Liquid Metal 3D Printing

Liquid Metal 3D Printing

This article was contributed by V. Sukhotskiy1,2, I. H. Karampelas3, G. Garg 1, A. Verma1, M. Tong 1, S. Vader2, Z. Vader2, and E. P. Furlani1
1University at Buffalo SUNY, 2Vader Systems, 3Flow Science, Inc.

Drop-on-demand inkjet printing is a well-established method for commercial and consumer image reproduction. The same principles that drive this technology can also be applied in the fields of functional printing and additive manufacturing. Conventional inkjet technology has been used to print a variety of functional media, tissues and devices by depositing and patterning materials that range from polymers to living cells [1, 2]. The focus of this work is on the extension of inkjet- based technology to the printing of 3D solid metal structures [3, 4]. Currently, most 3D metal printing applications involve deposited metal powder sintering or melting under the influence of an external directed energy source such as a laser [6] or an electron beam [7] to form solid objects. However, such methods have disadvantages in terms of cost and process complexity, e.g., the need for time and energy intensive techniques to create powder in advance of the 3D printing process.

In this article, we will discuss a novel approach to additive manufacturing of 3D metal structures based on magnetohydrodynamic (MHD) drop-on-demand ejection and liquid droplet deposition on a moving substrate.  A number of simulations were performed to study each part of the process. For simplicity, the study was split into two parts: In the first part, an MHD analysis was used to estimate the pressure, generated by the Lorentz force density inside the printhead, which is then used as a boundary condition for a FLOW-3D model that was used to study the droplet ejection dynamics. In the second part, a FLOW-3D parametric analysis was performed in order to identify the ideal droplet deposition conditions. The results of the modeling effort were used to guide the design of the device, which is shown in  Fig. 1. A coil surrounds the ejection chamber and is electrically pulsed to produce a transient magnetic field that permeates the liquid metal and induces a closed loop transient electric field within it. The electric field gives rise to a circulating current density, which back-couples to the transient field and creates a magentohydrodynamic Lorentz force density within the chamber. The radial component of the force creates a pressure that acts to eject a liquid metal droplet out of the orifice. Ejected droplets travel to a substrate where they coalesce and solidify to form extended solid structures. Three-dimensional structures of arbitrary shape can be printed layer-by-layer using a moving substrate that enables precise patterned deposition of the incident droplets. This technology has been patented and commercialized by Vader Systems ( under the tradename MagnetoJet.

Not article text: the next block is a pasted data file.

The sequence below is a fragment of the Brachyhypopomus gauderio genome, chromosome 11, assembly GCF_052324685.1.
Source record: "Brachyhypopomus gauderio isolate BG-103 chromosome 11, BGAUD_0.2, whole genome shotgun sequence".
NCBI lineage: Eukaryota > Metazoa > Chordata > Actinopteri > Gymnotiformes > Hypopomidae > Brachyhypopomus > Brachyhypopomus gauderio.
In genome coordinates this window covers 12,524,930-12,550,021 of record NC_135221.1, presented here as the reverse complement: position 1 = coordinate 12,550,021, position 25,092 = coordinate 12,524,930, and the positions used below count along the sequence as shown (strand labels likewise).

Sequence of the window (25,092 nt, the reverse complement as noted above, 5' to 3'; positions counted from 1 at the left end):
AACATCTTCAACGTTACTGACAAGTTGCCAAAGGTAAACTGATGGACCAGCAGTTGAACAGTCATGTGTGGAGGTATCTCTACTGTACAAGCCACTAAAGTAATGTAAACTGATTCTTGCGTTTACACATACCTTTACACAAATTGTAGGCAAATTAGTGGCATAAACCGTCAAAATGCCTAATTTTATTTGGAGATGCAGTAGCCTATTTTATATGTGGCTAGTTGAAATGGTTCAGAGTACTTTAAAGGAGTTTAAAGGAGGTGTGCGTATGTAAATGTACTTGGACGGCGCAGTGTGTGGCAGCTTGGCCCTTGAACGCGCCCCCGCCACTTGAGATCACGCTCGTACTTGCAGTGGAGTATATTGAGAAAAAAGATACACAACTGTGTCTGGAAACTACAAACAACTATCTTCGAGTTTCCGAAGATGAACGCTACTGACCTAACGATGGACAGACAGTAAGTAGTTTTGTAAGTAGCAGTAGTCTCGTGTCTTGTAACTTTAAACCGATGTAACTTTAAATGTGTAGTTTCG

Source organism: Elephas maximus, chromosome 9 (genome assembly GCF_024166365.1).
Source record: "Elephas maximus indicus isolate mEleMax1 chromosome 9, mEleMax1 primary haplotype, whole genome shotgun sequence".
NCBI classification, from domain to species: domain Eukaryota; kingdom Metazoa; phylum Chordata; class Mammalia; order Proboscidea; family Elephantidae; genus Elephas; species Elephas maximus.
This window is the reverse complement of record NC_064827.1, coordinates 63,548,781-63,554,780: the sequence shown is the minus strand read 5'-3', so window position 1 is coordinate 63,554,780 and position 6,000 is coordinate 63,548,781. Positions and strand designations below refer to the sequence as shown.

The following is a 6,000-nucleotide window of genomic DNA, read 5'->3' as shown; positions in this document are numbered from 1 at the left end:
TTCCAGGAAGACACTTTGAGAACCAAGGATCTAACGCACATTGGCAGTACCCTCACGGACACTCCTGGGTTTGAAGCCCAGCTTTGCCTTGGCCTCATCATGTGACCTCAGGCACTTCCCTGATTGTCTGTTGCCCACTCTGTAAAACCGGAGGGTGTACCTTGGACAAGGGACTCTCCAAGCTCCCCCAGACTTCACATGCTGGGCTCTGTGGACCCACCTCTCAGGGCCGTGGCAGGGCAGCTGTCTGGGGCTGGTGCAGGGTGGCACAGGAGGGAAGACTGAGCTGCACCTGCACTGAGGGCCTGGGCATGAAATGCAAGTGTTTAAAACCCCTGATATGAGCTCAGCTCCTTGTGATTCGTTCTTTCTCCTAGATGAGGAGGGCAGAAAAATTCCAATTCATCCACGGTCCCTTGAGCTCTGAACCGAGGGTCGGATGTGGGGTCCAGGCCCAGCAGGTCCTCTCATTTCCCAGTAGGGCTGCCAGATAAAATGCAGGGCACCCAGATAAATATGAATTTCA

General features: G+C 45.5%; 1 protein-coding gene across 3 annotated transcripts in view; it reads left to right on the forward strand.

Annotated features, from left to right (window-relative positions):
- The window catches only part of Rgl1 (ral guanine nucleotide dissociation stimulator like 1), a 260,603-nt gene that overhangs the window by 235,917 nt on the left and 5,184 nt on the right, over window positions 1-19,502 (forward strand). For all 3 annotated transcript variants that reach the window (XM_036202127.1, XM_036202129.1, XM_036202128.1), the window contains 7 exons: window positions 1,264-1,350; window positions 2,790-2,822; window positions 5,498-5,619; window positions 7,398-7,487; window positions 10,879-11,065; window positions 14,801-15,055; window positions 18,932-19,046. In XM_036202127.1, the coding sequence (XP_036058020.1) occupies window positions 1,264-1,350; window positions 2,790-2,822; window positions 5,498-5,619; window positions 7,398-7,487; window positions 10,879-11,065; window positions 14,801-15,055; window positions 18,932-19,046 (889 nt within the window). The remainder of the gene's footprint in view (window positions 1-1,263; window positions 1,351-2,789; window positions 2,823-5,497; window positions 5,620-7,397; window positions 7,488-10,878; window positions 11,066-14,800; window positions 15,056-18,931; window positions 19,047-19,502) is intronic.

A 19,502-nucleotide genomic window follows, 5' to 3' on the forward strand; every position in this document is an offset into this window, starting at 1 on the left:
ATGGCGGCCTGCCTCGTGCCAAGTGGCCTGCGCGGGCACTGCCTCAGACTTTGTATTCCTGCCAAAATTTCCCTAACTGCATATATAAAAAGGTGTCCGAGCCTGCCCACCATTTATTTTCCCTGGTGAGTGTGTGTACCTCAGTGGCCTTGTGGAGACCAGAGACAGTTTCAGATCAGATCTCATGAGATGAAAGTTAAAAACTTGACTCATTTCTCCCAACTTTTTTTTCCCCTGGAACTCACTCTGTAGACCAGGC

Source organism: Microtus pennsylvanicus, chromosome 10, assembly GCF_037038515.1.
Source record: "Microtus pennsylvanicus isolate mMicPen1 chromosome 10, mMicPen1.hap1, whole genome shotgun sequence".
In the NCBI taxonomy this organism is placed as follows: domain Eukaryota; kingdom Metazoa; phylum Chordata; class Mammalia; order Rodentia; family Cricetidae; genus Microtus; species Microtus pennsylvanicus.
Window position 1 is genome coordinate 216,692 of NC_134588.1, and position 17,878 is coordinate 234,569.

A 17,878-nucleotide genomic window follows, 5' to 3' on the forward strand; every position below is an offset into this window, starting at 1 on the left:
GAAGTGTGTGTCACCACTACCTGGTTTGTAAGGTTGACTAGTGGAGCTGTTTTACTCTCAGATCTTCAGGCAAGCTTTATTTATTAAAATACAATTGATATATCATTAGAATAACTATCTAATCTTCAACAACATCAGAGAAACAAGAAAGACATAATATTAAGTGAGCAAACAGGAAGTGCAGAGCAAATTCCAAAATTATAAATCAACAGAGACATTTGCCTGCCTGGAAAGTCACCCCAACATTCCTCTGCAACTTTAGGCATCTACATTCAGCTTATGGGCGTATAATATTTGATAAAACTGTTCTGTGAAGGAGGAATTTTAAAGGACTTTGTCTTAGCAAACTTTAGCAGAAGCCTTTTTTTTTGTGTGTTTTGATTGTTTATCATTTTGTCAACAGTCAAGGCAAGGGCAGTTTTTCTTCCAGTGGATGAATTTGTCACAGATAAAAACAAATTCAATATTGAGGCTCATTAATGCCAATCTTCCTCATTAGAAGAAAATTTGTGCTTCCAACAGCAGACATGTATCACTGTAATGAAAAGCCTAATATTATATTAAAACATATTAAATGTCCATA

Advantages of the MagnetoJet printing process include the printing of 3D metallic structures of arbitrary shape at relatively high deposition rates and with low material costs [8, 9]. In addition, the presence of unique metallic grain structures suggests the ability to print parts with improved mechanical properties [9].

Prototype Device Development

A key component of Vader Systems’ 3D printing system is a printhead assembly composed of a two-part nozzle, and a solenoidal coil. Liquefication occurs in the top part of the nozzle. The lower part contains a submillimeter orifice, which can range from 100µm to 500µm in diameter. The water cooled solenoidal coil surrounds the orifice chamber as shown in Fig. 1a (cooling system not shown). The iterative development of numerous printhead designs has been pursued to explore the effects of ejection chamber geometry on the liquid metal filling behavior as well as droplet ejection dynamics. These prototype systems have successfully printed solid 3D structures made from common aluminum alloys (Fig. 2). Droplets range from 50 μm to 500 μm in diameter depending on the orifice diameter, geometry, ejection frequency and other parameters. Sustained droplet ejection rates from 40-1000 Hz with short bursts up to 5000 Hz have been achieved.